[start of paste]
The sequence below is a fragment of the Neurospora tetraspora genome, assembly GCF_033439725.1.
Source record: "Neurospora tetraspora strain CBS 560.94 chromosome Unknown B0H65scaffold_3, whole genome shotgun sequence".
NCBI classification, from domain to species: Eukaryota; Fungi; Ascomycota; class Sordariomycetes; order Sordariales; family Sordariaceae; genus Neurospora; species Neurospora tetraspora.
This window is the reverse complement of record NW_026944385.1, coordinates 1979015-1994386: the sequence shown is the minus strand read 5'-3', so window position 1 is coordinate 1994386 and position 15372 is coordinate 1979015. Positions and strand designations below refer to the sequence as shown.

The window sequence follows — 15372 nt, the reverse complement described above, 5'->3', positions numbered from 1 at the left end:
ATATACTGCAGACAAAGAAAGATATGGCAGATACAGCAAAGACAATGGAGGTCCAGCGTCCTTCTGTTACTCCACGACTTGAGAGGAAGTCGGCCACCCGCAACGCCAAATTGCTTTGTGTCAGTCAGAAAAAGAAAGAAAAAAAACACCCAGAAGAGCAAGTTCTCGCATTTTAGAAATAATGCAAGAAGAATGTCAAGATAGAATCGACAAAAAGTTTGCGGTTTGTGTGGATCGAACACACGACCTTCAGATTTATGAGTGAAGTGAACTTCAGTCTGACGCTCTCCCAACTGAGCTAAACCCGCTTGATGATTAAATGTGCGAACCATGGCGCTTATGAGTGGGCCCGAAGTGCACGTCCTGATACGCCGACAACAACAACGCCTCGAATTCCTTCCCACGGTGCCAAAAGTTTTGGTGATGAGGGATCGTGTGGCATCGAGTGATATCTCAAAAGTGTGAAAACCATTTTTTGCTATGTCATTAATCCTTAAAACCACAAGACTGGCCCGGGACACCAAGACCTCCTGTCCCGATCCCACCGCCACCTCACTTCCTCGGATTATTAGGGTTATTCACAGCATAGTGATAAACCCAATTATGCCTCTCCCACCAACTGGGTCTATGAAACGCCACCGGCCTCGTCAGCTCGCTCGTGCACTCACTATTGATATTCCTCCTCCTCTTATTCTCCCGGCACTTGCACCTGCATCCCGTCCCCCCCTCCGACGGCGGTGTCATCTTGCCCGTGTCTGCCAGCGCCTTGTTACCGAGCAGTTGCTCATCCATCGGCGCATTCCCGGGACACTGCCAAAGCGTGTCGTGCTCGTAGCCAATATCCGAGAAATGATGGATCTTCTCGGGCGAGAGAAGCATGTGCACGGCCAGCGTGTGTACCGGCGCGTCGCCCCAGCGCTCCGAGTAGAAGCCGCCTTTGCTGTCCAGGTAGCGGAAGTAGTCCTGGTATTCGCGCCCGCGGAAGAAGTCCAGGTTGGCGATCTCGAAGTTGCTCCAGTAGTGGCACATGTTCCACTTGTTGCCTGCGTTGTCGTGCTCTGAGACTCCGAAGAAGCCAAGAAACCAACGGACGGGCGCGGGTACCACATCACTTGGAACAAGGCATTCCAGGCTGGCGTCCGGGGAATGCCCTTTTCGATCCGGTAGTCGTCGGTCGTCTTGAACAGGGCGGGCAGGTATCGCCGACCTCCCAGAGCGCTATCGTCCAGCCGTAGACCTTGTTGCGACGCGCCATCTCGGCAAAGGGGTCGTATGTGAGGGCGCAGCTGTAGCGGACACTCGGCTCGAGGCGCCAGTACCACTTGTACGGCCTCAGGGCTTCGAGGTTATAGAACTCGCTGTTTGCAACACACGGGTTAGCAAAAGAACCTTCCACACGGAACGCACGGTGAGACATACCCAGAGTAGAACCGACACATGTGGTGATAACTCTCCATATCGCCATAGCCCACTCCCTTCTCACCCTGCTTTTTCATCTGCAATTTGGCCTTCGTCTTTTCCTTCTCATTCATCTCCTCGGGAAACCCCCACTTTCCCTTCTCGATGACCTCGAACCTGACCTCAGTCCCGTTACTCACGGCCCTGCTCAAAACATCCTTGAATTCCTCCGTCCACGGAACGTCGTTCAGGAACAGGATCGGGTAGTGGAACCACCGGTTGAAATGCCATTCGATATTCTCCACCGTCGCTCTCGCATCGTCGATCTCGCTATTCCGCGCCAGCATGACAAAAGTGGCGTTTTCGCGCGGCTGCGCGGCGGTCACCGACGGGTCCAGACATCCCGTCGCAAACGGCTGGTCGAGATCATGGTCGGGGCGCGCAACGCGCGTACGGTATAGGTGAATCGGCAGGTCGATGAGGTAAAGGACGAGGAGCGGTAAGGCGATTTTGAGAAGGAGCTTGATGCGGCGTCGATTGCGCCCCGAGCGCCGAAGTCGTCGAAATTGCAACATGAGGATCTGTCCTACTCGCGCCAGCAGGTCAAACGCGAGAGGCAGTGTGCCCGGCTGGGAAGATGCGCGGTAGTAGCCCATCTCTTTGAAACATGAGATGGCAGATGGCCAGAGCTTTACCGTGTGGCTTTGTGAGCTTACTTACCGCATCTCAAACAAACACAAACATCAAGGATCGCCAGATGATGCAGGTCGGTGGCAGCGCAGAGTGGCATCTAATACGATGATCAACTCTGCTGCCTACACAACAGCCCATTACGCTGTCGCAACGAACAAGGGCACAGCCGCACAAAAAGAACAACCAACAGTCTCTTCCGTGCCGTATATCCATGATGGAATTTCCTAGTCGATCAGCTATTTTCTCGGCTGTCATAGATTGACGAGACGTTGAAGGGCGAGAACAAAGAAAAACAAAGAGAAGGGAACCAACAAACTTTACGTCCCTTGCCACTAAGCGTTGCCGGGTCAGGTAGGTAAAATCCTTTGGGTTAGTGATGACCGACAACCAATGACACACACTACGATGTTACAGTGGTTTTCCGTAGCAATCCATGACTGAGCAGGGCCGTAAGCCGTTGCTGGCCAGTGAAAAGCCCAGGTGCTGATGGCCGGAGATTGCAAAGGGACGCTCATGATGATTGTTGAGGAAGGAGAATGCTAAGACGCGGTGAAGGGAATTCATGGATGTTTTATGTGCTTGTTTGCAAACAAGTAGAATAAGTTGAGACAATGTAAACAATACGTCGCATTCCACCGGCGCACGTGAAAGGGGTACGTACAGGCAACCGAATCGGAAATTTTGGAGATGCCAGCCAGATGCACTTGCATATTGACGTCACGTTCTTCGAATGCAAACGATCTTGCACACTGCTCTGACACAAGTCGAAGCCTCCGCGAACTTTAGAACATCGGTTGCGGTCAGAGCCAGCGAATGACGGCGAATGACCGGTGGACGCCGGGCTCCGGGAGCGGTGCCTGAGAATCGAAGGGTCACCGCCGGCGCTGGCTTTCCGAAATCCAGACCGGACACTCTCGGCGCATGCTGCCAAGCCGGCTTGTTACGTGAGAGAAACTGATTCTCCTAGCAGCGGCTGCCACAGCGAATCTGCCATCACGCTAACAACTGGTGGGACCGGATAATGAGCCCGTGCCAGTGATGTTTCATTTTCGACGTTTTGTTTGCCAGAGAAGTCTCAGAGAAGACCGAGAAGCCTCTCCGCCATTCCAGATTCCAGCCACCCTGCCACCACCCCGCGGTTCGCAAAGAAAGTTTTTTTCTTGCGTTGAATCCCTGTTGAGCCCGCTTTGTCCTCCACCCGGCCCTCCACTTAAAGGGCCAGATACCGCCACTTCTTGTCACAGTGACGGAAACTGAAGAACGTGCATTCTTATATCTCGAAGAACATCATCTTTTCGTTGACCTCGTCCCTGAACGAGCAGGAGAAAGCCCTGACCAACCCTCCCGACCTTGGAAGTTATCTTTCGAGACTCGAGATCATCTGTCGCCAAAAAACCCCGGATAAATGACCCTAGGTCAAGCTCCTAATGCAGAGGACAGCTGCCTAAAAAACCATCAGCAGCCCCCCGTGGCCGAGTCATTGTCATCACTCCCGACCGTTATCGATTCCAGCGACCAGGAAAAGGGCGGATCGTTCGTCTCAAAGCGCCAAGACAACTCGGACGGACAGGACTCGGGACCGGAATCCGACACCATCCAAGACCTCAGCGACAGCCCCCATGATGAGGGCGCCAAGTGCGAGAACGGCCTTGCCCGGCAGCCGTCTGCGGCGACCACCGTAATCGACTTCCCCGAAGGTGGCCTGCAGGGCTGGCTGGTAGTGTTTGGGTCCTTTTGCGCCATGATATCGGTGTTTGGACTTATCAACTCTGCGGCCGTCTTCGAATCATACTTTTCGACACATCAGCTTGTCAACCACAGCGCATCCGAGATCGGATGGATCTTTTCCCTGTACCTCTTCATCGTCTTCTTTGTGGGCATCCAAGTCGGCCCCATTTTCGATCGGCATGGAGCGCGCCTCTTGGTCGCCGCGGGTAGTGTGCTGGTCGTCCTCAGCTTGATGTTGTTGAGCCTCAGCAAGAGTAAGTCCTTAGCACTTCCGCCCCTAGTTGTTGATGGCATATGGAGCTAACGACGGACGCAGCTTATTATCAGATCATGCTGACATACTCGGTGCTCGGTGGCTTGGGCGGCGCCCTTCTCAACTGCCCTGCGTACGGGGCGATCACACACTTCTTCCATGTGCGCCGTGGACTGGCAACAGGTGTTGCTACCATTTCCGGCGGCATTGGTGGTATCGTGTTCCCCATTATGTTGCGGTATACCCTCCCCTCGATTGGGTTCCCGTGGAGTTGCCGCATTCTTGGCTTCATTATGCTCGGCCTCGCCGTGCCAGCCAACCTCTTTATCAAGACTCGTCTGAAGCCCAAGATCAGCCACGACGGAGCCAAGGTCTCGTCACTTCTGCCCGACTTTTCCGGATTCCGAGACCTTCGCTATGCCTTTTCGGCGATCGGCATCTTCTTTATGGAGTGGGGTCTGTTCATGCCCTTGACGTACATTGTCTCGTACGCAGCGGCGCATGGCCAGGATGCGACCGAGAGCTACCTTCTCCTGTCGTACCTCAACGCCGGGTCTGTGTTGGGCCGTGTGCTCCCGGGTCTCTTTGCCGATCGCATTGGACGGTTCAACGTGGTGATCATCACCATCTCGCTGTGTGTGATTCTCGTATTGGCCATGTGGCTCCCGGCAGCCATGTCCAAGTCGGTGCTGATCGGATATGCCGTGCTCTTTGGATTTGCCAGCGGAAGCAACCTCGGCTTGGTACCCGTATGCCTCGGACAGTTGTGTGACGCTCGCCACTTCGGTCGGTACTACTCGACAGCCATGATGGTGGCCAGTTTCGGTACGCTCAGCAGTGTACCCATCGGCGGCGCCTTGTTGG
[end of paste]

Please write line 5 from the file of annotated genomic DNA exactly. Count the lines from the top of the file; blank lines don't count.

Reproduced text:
The window sequence follows — 15372 nt, the reverse complement described above, 5'->3', positions numbered from 1 at the left end: